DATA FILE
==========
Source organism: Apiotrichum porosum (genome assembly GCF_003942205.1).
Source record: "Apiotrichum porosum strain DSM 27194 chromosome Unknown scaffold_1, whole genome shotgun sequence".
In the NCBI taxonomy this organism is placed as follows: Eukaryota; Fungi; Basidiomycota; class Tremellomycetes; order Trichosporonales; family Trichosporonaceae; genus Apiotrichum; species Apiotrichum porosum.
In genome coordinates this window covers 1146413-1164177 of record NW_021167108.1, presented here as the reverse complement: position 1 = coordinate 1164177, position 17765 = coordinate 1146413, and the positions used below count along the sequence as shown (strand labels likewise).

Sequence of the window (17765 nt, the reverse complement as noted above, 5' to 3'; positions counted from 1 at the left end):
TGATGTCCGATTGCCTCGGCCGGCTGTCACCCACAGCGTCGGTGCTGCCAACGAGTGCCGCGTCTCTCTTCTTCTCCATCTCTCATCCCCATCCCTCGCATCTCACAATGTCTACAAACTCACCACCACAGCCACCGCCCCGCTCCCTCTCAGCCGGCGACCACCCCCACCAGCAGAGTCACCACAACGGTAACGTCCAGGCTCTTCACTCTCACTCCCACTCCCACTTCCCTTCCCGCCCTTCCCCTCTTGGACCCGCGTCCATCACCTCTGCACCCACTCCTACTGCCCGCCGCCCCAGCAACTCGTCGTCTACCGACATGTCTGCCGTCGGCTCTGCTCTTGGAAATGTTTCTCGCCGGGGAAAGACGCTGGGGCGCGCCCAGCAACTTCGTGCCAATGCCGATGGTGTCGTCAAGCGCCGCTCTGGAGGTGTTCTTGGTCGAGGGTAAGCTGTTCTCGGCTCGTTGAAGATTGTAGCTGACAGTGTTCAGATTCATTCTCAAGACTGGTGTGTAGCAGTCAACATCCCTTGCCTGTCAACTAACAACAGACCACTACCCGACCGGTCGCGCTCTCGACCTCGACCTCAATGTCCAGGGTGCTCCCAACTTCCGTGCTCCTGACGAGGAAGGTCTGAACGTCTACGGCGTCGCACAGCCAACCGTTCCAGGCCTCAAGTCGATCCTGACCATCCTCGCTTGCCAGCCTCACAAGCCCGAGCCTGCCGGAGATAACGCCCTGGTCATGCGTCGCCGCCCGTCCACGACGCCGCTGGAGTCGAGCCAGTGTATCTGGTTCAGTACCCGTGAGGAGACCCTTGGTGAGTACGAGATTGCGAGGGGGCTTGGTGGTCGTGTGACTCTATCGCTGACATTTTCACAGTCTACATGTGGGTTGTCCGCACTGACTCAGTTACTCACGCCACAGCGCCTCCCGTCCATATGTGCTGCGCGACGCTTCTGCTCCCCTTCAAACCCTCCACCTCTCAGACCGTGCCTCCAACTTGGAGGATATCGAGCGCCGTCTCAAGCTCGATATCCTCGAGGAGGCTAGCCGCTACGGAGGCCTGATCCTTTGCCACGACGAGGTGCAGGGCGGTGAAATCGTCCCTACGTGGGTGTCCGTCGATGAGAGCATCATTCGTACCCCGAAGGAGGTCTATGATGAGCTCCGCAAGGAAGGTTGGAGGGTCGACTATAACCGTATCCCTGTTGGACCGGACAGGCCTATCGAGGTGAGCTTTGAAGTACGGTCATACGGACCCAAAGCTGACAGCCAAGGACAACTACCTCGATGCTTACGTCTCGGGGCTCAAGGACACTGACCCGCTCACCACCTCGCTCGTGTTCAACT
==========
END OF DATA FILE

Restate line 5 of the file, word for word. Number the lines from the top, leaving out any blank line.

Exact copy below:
Sequence of the window (17765 nt, the reverse complement as noted above, 5' to 3'; positions counted from 1 at the left end):